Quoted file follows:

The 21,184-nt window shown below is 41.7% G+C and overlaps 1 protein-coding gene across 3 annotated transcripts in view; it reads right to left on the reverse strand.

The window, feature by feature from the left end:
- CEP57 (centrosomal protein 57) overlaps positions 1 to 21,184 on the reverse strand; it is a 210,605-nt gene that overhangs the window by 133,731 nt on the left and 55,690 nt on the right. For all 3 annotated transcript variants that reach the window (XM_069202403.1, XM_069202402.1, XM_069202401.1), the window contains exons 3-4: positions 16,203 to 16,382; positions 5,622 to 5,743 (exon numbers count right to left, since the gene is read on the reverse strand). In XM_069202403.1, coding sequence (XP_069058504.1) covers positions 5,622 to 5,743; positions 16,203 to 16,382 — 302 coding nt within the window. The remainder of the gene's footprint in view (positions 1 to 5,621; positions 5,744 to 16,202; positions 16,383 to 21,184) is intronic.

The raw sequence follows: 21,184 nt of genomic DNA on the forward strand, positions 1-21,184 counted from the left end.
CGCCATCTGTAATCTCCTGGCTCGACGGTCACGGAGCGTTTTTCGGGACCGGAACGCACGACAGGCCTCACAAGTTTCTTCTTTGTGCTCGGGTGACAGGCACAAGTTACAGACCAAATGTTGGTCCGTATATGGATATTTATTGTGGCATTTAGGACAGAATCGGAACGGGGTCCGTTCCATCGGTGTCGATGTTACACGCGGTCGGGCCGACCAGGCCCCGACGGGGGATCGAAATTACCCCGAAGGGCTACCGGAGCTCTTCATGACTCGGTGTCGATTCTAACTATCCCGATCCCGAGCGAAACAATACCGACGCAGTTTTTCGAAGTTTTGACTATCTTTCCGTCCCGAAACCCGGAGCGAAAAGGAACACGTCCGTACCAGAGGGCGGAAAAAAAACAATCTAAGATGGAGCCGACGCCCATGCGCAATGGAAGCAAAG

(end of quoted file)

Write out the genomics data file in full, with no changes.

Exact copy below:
The 21,184-nt window shown below is 41.7% G+C and overlaps 1 protein-coding gene across 3 annotated transcripts in view; it reads right to left on the reverse strand.

The window, feature by feature from the left end:
- CEP57 (centrosomal protein 57) overlaps positions 1 to 21,184 on the reverse strand; it is a 210,605-nt gene that overhangs the window by 133,731 nt on the left and 55,690 nt on the right. For all 3 annotated transcript variants that reach the window (XM_069202403.1, XM_069202402.1, XM_069202401.1), the window contains exons 3-4: positions 16,203 to 16,382; positions 5,622 to 5,743 (exon numbers count right to left, since the gene is read on the reverse strand). In XM_069202403.1, coding sequence (XP_069058504.1) covers positions 5,622 to 5,743; positions 16,203 to 16,382 — 302 coding nt within the window. The remainder of the gene's footprint in view (positions 1 to 5,621; positions 5,744 to 16,202; positions 16,383 to 21,184) is intronic.

The raw sequence follows: 21,184 nt of genomic DNA on the forward strand, positions 1-21,184 counted from the left end.
CGCCATCTGTAATCTCCTGGCTCGACGGTCACGGAGCGTTTTTCGGGACCGGAACGCACGACAGGCCTCACAAGTTTCTTCTTTGTGCTCGGGTGACAGGCACAAGTTACAGACCAAATGTTGGTCCGTATATGGATATTTATTGTGGCATTTAGGACAGAATCGGAACGGGGTCCGTTCCATCGGTGTCGATGTTACACGCGGTCGGGCCGACCAGGCCCCGACGGGGGATCGAAATTACCCCGAAGGGCTACCGGAGCTCTTCATGACTCGGTGTCGATTCTAACTATCCCGATCCCGAGCGAAACAATACCGACGCAGTTTTTCGAAGTTTTGACTATCTTTCCGTCCCGAAACCCGGAGCGAAAAGGAACACGTCCGTACCAGAGGGCGGAAAAAAAACAATCTAAGATGGAGCCGACGCCCATGCGCAATGGAAGCAAAG